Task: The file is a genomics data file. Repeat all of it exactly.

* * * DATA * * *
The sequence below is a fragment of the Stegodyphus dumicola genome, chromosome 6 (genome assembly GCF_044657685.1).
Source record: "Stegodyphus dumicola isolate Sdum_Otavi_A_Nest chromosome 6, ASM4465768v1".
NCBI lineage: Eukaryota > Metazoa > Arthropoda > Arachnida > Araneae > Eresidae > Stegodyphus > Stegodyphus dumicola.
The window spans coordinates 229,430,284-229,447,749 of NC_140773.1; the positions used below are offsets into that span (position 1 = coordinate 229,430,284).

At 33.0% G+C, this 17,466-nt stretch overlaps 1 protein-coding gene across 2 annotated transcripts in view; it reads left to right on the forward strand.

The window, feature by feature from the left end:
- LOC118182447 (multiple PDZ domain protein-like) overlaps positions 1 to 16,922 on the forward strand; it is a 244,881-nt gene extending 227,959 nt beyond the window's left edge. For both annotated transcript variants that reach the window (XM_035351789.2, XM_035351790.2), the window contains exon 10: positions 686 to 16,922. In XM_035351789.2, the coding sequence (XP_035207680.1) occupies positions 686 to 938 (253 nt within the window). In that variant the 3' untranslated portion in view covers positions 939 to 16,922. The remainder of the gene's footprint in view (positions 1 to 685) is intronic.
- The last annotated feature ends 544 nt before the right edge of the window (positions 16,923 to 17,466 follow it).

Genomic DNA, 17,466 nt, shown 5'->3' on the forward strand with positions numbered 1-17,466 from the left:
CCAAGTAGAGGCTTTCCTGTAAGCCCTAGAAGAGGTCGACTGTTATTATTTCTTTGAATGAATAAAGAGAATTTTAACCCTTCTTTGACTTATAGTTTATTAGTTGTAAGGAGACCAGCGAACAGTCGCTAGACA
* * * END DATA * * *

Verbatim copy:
The sequence below is a fragment of the Stegodyphus dumicola genome, chromosome 6 (genome assembly GCF_044657685.1).
Source record: "Stegodyphus dumicola isolate Sdum_Otavi_A_Nest chromosome 6, ASM4465768v1".
NCBI lineage: Eukaryota > Metazoa > Arthropoda > Arachnida > Araneae > Eresidae > Stegodyphus > Stegodyphus dumicola.
The window spans coordinates 229,430,284-229,447,749 of NC_140773.1; the positions used below are offsets into that span (position 1 = coordinate 229,430,284).

At 33.0% G+C, this 17,466-nt stretch overlaps 1 protein-coding gene across 2 annotated transcripts in view; it reads left to right on the forward strand.

The window, feature by feature from the left end:
- LOC118182447 (multiple PDZ domain protein-like) overlaps positions 1 to 16,922 on the forward strand; it is a 244,881-nt gene extending 227,959 nt beyond the window's left edge. For both annotated transcript variants that reach the window (XM_035351789.2, XM_035351790.2), the window contains exon 10: positions 686 to 16,922. In XM_035351789.2, the coding sequence (XP_035207680.1) occupies positions 686 to 938 (253 nt within the window). In that variant the 3' untranslated portion in view covers positions 939 to 16,922. The remainder of the gene's footprint in view (positions 1 to 685) is intronic.
- The last annotated feature ends 544 nt before the right edge of the window (positions 16,923 to 17,466 follow it).

Genomic DNA, 17,466 nt, shown 5'->3' on the forward strand with positions numbered 1-17,466 from the left:
CCAAGTAGAGGCTTTCCTGTAAGCCCTAGAAGAGGTCGACTGTTATTATTTCTTTGAATGAATAAAGAGAATTTTAACCCTTCTTTGACTTATAGTTTATTAGTTGTAAGGAGACCAGCGAACAGTCGCTAGACA